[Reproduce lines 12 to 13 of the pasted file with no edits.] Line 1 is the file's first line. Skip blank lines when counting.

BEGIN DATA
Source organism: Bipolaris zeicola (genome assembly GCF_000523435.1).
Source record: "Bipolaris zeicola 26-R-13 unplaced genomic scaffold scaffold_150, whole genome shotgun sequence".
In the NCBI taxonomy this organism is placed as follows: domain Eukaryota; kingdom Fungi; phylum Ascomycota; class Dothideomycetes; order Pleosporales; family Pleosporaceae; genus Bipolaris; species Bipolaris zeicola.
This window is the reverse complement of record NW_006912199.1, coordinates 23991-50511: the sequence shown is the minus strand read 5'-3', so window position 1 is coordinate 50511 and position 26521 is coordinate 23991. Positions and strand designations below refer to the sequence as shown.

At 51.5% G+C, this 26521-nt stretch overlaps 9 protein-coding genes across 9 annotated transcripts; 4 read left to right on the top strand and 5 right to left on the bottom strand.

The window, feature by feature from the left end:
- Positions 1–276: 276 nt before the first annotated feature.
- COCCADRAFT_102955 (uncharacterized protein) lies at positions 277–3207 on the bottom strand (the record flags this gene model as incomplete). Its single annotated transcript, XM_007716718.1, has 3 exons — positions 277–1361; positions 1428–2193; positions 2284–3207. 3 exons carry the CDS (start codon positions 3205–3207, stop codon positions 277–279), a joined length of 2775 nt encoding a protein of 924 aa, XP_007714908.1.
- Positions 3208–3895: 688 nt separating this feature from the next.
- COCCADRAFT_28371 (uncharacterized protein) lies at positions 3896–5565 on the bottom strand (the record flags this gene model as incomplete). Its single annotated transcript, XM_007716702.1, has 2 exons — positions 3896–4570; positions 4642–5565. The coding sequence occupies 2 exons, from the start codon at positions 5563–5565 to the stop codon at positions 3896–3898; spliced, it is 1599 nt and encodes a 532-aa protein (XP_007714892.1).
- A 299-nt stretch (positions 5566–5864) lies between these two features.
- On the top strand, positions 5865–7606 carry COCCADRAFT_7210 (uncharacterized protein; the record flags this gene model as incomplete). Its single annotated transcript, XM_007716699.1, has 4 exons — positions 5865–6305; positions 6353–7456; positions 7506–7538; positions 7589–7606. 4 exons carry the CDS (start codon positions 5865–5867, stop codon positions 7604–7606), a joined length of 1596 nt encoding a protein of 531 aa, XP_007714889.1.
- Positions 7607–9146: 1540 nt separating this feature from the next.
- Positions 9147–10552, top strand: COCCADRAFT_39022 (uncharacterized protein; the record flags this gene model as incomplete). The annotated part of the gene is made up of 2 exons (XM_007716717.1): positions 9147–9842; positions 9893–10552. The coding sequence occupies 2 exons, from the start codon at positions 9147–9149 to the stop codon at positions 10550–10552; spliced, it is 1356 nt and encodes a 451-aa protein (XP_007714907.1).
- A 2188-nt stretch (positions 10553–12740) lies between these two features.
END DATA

- On the top strand, positions 5865–7606 carry COCCADRAFT_7210 (uncharacterized protein; the record flags this gene model as incomplete). Its single annotated transcript, XM_007716699.1, has 4 exons — positions 5865–6305; positions 6353–7456; positions 7506–7538; positions 7589–7606. 4 exons carry the CDS (start codon positions 5865–5867, stop codon positions 7604–7606), a joined length of 1596 nt encoding a protein of 531 aa, XP_007714889.1.
- Positions 7607–9146: 1540 nt separating this feature from the next.